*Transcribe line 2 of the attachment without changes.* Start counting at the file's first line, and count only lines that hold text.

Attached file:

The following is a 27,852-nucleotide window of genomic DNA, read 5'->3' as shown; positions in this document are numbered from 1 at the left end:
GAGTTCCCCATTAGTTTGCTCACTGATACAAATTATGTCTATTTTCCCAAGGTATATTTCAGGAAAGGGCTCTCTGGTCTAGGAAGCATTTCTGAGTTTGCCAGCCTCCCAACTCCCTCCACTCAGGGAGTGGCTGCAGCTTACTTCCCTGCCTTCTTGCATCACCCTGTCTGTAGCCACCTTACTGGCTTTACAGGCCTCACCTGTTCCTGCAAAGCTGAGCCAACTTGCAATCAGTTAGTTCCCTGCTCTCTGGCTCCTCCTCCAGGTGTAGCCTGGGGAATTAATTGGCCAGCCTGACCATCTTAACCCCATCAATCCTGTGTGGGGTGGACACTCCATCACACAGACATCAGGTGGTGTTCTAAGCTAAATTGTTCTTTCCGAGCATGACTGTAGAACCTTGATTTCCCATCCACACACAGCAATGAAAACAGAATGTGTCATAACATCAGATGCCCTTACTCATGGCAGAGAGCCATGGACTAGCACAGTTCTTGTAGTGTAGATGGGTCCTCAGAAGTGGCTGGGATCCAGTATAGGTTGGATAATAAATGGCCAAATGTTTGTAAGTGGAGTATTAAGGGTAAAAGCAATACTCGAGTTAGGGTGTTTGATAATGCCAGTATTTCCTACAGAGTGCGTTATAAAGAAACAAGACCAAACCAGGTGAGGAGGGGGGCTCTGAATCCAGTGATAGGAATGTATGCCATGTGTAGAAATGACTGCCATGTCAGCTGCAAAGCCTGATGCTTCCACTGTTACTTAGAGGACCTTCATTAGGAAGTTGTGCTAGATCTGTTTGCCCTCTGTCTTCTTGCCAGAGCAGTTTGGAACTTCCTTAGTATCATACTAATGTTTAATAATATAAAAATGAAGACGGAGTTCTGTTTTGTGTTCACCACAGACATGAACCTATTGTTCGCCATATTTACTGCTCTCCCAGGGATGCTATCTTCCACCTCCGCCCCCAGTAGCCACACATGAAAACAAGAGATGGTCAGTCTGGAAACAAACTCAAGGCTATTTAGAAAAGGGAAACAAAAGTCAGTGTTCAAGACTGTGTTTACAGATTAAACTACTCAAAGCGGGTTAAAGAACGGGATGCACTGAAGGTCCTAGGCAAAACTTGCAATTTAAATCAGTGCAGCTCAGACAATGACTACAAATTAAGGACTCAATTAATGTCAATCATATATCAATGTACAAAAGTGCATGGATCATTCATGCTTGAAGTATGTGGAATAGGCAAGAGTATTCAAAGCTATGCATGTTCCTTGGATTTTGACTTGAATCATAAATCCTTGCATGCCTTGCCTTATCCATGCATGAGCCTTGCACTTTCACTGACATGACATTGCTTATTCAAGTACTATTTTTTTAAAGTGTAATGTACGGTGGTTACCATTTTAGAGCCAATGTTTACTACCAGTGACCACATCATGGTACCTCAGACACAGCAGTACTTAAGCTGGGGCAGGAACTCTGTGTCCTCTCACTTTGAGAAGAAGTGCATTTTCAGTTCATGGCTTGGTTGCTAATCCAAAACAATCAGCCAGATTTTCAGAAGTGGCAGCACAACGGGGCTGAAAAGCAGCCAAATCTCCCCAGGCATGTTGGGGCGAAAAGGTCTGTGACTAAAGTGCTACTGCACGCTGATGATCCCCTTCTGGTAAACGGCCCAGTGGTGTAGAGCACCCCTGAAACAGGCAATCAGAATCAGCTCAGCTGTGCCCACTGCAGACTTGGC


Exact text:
GAGTTCCCCATTAGTTTGCTCACTGATACAAATTATGTCTATTTTCCCAAGGTATATTTCAGGAAAGGGCTCTCTGGTCTAGGAAGCATTTCTGAGTTTGCCAGCCTCCCAACTCCCTCCACTCAGGGAGTGGCTGCAGCTTACTTCCCTGCCTTCTTGCATCACCCTGTCTGTAGCCACCTTACTGGCTTTACAGGCCTCACCTGTTCCTGCAAAGCTGAGCCAACTTGCAATCAGTTAGTTCCCTGCTCTCTGGCTCCTCCTCCAGGTGTAGCCTGGGGAATTAATTGGCCAGCCTGACCATCTTAACCCCATCAATCCTGTGTGGGGTGGACACTCCATCACACAGACATCAGGTGGTGTTCTAAGCTAAATTGTTCTTTCCGAGCATGACTGTAGAACCTTGATTTCCCATCCACACACAGCAATGAAAACAGAATGTGTCATAACATCAGATGCCCTTACTCATGGCAGAGAGCCATGGACTAGCACAGTTCTTGTAGTGTAGATGGGTCCTCAGAAGTGGCTGGGATCCAGTATAGGTTGGATAATAAATGGCCAAATGTTTGTAAGTGGAGTATTAAGGGTAAAAGCAATACTCGAGTTAGGGTGTTTGATAATGCCAGTATTTCCTACAGAGTGCGTTATAAAGAAACAAGACCAAACCAGGTGAGGAGGGGGGCTCTGAATCCAGTGATAGGAATGTATGCCATGTGTAGAAATGACTGCCATGTCAGCTGCAAAGCCTGATGCTTCCACTGTTACTTAGAGGACCTTCATTAGGAAGTTGTGCTAGATCTGTTTGCCCTCTGTCTTCTTGCCAGAGCAGTTTGGAACTTCCTTAGTATCATACTAATGTTTAATAATATAAAAATGAAGACGGAGTTCTGTTTTGTGTTCACCACAGACATGAACCTATTGTTCGCCATATTTACTGCTCTCCCAGGGATGCTATCTTCCACCTCCGCCCCCAGTAGCCACACATGAAAACAAGAGATGGTCAGTCTGGAAACAAACTCAAGGCTATTTAGAAAAGGGAAACAAAAGTCAGTGTTCAAGACTGTGTTTACAGATTAAACTACTCAAAGCGGGTTAAAGAACGGGATGCACTGAAGGTCCTAGGCAAAACTTGCAATTTAAATCAGTGCAGCTCAGACAATGACTACAAATTAAGGACTCAATTAATGTCAATCATATATCAATGTACAAAAGTGCATGGATCATTCATGCTTGAAGTATGTGGAATAGGCAAGAGTATTCAAAGCTATGCATGTTCCTTGGATTTTGACTTGAATCATAAATCCTTGCATGCCTTGCCTTATCCATGCATGAGCCTTGCACTTTCACTGACATGACATTGCTTATTCAAGTACTATTTTTTTAAAGTGTAATGTACGGTGGTTACCATTTTAGAGCCAATGTTTACTACCAGTGACCACATCATGGTACCTCAGACACAGCAGTACTTAAGCTGGGGCAGGAACTCTGTGTCCTCTCACTTTGAGAAGAAGTGCATTTTCAGTTCATGGCTTGGTTGCTAATCCAAAACAATCAGCCAGATTTTCAGAAGTGGCAGCACAACGGGGCTGAAAAGCAGCCAAATCTCCCCAGGCATGTTGGGGCGAAAAGGTCTGTGACTAAAGTGCTACTGCACGCTGATGATCCCCTTCTGGTAAACGGCCCAGTGGTGTAGAGCACCCCTGAAACAGGCAATCAGAATCAGCTCAGCTGTGCCCACTGCAGACTTGGC